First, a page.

Below are all the menu restrictions applicable towards the meal of Seudas Hamafsekes, according to the letter of the law. However, the custom is to further restrict the menu of this meal, as explained in C. Thus, ideally one is to follow the accustomed menu brought in C, although in a time of need that he is still hungry, he may follow the letter of the law menu brought below.
Not to eat meat, wine or two cooked foods: It is forbidden from the letter of the law to eat meat, drink wine, or partake in two cooked foods during this meal.
The definition of a cooked food: All cooked foods are included within this prohibition of eating two cooked foods even if it is possible for the foods to also be eaten raw.
Two cooked foods in one dish: Two foods that have been cooked together in the same pot have the status of two cooked foods [and is thus forbidden to be eaten by the Seudas Hamafsekes]. However, if this combination of foods is the most common recipe for this food throughout the year, then it is considered one food, and it may be eaten. Thus, one may eat a cooked legume that contains onions if this is the common recipe of cooking throughout the year.
Raw fruits and vegetables: One may eat an unlimited amount of raw [not cooked] fruits and vegetables during this meal.
Diminish in drinking: One is to diminish the amount he drinks during this meal in comparison to the amount he drinks in a regular meal during the year.
|May one drink coffee and tea during the Seudas Hamafsekes?
Question: [Tuesday 7th Menachem Av, 5780]
Should I eat the Seudas Hamfsekes even if I will not be fasting?
Yes, you should nevertheless eat a Seudas Hamafsekes and partake in all its regulations and customs.
Sources: See Shevet Halevi 10:83; Halichos Shlomo 15:2; Halichos Vehanhagos p. 13; Or Letziyon 28 footnote 1; Toras Hayoledes 48 footnote 18; Nitei Gavriel 51 footnote 6
C. The accustomed menu:
Bread, salt, and egg: Those who are able should only eat bread with salt [the cold hardboiled egg] and drink water during this meal. [This is the widespread custom amongst those who eat a set meal before Mincha, as explained in the previous Halacha. However, some are accustomed not to eat two meals, one before Mincha and one afterwards, and rather they eat one meal with many uncooked foods, and then at the conclusion of the meal they eat the egg and bread with ash.]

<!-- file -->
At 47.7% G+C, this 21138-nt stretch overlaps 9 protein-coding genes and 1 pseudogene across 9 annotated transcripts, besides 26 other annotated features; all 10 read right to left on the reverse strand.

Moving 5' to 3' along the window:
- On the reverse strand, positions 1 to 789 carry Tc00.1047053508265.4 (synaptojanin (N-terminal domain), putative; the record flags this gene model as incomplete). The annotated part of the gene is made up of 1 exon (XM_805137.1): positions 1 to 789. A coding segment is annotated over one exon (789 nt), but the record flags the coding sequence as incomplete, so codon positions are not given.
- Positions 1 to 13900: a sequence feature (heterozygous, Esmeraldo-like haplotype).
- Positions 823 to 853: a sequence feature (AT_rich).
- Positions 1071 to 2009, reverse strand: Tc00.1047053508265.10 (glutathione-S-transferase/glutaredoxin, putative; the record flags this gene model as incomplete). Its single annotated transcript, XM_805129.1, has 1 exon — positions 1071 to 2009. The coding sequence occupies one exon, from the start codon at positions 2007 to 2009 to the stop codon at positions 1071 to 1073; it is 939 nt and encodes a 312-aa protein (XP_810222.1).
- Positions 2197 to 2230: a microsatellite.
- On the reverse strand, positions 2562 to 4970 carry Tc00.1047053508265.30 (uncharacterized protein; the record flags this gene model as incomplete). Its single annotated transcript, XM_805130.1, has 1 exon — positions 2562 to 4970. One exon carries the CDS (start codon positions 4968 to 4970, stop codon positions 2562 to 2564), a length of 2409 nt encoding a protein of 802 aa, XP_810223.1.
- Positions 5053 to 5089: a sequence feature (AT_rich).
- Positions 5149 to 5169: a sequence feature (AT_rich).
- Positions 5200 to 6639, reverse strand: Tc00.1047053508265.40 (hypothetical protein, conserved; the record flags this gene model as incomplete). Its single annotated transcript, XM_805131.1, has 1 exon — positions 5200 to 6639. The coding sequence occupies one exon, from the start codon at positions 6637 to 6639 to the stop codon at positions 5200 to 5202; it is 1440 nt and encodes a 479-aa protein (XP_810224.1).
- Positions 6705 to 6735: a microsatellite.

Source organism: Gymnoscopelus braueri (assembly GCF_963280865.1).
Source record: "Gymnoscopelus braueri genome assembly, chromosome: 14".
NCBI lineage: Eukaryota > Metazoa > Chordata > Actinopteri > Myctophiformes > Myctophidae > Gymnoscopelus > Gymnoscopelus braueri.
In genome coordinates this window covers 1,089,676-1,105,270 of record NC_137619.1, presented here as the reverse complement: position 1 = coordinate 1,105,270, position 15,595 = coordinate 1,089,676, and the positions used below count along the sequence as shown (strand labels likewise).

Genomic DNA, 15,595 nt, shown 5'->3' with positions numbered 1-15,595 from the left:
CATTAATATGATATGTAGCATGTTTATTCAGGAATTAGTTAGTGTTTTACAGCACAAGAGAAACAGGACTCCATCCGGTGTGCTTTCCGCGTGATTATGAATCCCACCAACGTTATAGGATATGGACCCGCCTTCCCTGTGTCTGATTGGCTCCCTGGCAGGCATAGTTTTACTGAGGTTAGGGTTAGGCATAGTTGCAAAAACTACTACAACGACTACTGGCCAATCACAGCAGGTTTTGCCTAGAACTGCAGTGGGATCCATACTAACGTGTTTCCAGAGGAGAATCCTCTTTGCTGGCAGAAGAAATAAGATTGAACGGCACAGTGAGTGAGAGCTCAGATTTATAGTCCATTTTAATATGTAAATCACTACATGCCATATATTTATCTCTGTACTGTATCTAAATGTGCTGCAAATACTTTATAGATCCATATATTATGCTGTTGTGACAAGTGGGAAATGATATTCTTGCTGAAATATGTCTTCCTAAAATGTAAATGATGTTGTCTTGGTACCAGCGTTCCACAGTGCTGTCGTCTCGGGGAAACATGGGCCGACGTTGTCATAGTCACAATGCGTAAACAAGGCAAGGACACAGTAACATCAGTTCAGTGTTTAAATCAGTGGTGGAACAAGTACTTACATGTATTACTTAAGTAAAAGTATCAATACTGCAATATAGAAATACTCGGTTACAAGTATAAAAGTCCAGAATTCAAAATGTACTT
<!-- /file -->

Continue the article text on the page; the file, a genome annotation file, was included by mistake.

Sitting on the floor during the meal: The custom is to sit on the ground while eating the Seudas Hamafsekes meal. [However, based on Kabala, one is never to sit directly on the ground and is rather to have an interval between him and the floor. Clothing that one is wearing is not considered a valid interval for this matter. One should be stringent even regarding a tiled floor.]
Not to eat in the forum of three men: One should be careful not to eat the meal with another two men in order to avoid the obligation of making a Zimun. [Nevertheless, in the event that one ate with two other men, a Zimun is not to be made.]
D. Eating after Bentching:
After one finishes his final meal, and recites Birchas Hamazon, he may continue to eat and drink [those foods permitted during the Seudas Hamafsekes] until sundown/Shekia. However, if one explicitly said that he is accepting the fast after his conclusion of the meal, then he may no longer eat and drink [and all the prohibitions that begin by sundown apply to him from that time, other than the prohibition against wearing leather shoes]. This acceptance is valid even if it was not verbalized but simply stated in one’s mind. 
Saying that one is not yet accepting the fast prior to finishing eating: It is proper to stipulate during the Seudas Hamafsekes that even after he finishes eating he does not intend to accept the fast [until sundown and] he may thus continue to eat and drink. [This stipulation is valid whether it is said in the heart, or verbalized.]
If one does not feel like eating anymore: Even if one is satiated and does not feel like eating anymore food, it is not considered an acceptance of the fast until he explicitly decides to begin the fast.
The widespread Ashkenazi custom is to eat a large meal on Erev Tisha B’av prior to Mincha and then eat the Seudas Hamafsekes after Mincha. Customarily, the Seudas Hamafsekes consists of merely bread with salt, water, and a cooked egg. One dips the bread [and egg] in ash and states “This is the meal of Tisha B’av”. One is to sit on the floor [with an interval between him and the floor] during this meal and it is not to be eaten with a Zimun. One is to diminish in his normal amount of drinking during the meal.
Is one to initially recite Birchas Hamazon before sunset?
One may recite Birchas Hamazon even after sunset.
May one perform Mayim Achronim after sunset?
Is one to recite Birchas Hamazon with Nachem if he is reciting Birchas Hamazon after nightfall?
No. One only recites Nachem in Birchas Hamazon on Tisha B’av, if he ate on Tisha B’av itself, such as a child, or one who is sick.
Is one to dip the egg in ash?
 Rama 553:2
 Rama ibid; Darkei Moshe 554; Teshuvos Maharil 44
 Letter of law or Custom: From the letter of the law it is permitted to learn all Torah sections until the night of Tisha B’av, as seen from the fact that all five oppressions are permitted until the night of Tisha B’av. Nevertheless, the custom is to limit one’s Torah learning to specific subjects being that in any event there are other subjects available which are permitted to be learned. [Biur Hagr”a 553; Chayeh Adam 134:10; M”B 553:8; Kaf Hachaim 553:16]